I will not tell about our way back. The doctor was a heavier man than John, and not so good a rider; however, I did my very best. The man at the toll-gate had it open. When we came to the hill the doctor drew me up. "Now, my good fellow," he said, "take some breath." I was glad he did, for I was nearly spent, but that breathing helped me on, and soon we were in the park. Joe was at the lodge gate; my master was at the hall door, for he had heard us coming. He spoke not a word; the doctor went into the house with him, and Joe led me to the stable. I was glad to get home; my legs shook under me, and I could only stand and pant. I had not a dry hair on my body, the water ran down my legs, and I steamed all over, Joe used to say, like a pot on the fire. Poor Joe! he was young and small, and as yet he knew very little, and his father, who would have helped him, had been sent to the next village; but I am sure he did the very best he knew. He rubbed my legs and my chest, but he did not put my warm cloth on me; he thought I was so hot I should not like it. Then he gave me a pailful of water to drink; it was cold and very good, and I drank it all; then he gave me some hay and some corn, and thinking he had done right, he went away. Soon I began to shake and tremble, and turned deadly cold; my legs ached, my loins ached, and my chest ached, and I felt sore all over. Oh! how I wished for my warm, thick cloth, as I stood and trembled. I wished for John, but he had eight miles to walk, so I lay down in my straw and tried to go to sleep. After a long while I heard John at the door; I gave a low moan, for I was in great pain. He was at my side in a moment, stooping down by me. I could not tell him how I felt, but he seemed to know it all; he covered me up with two or three warm cloths, and then ran to the house for some hot water; he made me some warm gruel, which I drank, and then I think I went to sleep.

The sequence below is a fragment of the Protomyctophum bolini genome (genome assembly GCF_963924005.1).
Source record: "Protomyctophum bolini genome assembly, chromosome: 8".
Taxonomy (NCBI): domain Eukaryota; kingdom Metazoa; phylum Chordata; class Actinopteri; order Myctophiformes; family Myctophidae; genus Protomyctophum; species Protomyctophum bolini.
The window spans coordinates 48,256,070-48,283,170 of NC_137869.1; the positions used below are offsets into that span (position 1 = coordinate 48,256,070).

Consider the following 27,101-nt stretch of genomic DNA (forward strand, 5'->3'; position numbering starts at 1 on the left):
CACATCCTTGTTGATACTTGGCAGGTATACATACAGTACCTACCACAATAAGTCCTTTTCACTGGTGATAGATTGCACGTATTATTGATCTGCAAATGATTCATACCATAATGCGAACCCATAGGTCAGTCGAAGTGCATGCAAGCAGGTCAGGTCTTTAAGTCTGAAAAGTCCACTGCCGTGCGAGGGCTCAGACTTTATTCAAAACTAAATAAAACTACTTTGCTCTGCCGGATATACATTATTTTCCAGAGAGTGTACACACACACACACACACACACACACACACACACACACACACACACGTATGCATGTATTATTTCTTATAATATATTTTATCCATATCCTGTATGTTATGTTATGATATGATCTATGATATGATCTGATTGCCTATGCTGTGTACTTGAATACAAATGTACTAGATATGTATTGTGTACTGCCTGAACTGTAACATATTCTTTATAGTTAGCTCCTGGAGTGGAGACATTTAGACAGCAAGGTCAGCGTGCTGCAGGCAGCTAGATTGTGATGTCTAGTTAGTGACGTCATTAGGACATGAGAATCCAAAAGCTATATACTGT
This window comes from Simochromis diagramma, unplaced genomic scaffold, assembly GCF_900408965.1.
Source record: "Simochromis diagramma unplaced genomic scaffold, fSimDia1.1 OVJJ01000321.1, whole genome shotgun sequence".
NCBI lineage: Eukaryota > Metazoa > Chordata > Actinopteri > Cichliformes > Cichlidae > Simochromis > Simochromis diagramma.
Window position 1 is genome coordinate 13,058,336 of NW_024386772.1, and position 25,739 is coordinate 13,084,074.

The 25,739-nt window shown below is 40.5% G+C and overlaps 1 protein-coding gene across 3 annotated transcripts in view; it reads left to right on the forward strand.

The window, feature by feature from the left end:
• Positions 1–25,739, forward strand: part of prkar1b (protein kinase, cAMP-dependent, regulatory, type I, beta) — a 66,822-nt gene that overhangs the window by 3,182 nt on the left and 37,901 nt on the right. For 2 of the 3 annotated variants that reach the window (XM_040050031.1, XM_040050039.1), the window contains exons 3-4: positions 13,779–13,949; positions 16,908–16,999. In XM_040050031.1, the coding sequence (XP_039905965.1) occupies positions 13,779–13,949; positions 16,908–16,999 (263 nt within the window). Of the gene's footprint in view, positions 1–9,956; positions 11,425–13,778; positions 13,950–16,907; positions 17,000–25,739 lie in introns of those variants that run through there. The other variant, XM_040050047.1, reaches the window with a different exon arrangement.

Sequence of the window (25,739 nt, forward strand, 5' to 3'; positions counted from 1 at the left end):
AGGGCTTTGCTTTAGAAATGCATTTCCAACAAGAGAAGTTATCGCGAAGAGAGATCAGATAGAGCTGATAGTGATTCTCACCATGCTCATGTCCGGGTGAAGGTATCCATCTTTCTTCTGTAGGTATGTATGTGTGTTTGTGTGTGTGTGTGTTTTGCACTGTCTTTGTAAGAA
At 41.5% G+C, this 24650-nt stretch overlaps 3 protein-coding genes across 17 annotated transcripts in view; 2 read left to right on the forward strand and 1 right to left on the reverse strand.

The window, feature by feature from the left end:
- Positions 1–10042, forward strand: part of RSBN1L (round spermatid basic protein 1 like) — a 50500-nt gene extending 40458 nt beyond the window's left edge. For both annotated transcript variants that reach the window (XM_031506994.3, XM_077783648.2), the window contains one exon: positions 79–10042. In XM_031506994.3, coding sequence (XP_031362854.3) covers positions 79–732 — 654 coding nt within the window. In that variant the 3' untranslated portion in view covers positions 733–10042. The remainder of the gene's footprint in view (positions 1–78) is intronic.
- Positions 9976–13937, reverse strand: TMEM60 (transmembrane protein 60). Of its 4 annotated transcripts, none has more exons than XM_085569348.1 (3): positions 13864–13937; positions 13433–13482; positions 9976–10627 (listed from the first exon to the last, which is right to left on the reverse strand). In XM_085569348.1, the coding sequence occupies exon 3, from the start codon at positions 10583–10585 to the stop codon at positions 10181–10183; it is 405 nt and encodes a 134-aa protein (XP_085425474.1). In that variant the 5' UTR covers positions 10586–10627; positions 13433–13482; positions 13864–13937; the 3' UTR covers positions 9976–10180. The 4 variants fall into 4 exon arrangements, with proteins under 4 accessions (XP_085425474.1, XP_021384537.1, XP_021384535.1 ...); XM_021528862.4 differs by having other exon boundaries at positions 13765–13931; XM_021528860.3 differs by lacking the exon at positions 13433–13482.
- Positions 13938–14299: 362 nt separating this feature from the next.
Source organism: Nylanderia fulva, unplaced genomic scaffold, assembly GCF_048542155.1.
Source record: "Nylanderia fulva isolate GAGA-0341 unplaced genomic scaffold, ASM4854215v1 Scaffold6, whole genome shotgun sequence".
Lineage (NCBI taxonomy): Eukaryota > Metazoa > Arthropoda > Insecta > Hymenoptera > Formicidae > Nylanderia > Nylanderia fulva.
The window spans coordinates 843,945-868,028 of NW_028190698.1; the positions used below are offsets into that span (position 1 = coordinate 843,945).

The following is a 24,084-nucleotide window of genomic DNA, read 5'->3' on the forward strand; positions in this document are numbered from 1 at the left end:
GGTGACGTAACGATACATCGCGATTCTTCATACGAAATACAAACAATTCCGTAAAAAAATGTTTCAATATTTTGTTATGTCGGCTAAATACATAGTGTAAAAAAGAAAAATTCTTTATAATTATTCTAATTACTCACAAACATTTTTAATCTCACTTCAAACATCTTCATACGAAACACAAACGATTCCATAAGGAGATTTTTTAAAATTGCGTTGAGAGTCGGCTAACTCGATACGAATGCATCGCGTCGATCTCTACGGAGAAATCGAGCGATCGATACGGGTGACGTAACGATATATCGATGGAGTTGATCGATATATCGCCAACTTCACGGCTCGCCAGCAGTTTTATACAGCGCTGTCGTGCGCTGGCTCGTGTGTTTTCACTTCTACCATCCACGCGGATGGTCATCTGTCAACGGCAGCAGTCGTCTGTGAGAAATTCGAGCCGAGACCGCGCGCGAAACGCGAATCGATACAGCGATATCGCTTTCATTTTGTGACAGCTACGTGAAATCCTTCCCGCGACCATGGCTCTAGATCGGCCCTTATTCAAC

John seemed to be very much put out. I heard him say to himself over and over again, "Stupid boy! stupid boy! no cloth put on, and I dare say the water was cold, too; boys are no good;" but Joe was a good boy, after all.

I was now very ill; a strong inflammation had attacked my lungs, and I could not draw my breath without pain. John nursed me night and day; he would get up two or three times in the night to come to me. My master, too, often came to see me. "My poor Beauty," he said one day, "my good horse, you saved your mistress' life, Beauty; yes, you saved her life." I was very glad to hear that, for it seems the doctor had said if we had been a little longer it would have been too late. John told my master he never saw a horse go so fast in his life. It seemed as if the horse knew what was the matter. Of course I did, though John thought not; at least I knew as much as this--that John and I must go at the top of our speed, and that it was for the sake of the mistress.

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I do not know how long I was ill. Mr. Bond, the horse-doctor, came every day. One day he bled me; John held a pail for the blood. I felt very faint after it and thought I should die, and I believe they all thought so too. Ginger and Merrylegs had been moved into the other stable, so that I might be quiet, for the fever made me very quick of hearing; any little noise seemed quite loud, and I could tell every one's footstep going to and from the house. I knew all that was going on. One night John
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Early one morning in December John had just led me into my box after my daily exercise, and was strapping my cloth on and James was coming in from the corn chamber with some oats, when the master came into the stable. He looked rather serious, and held an open letter in his hand. John fastened the door of my box, touched his cap, and waited for orders. "Good-morning, John," said the master. "I want to know if you have any complaint to make of James." "Complaint, sir? No, sir." "Is he industrious at his work and respectful to you?" "Yes,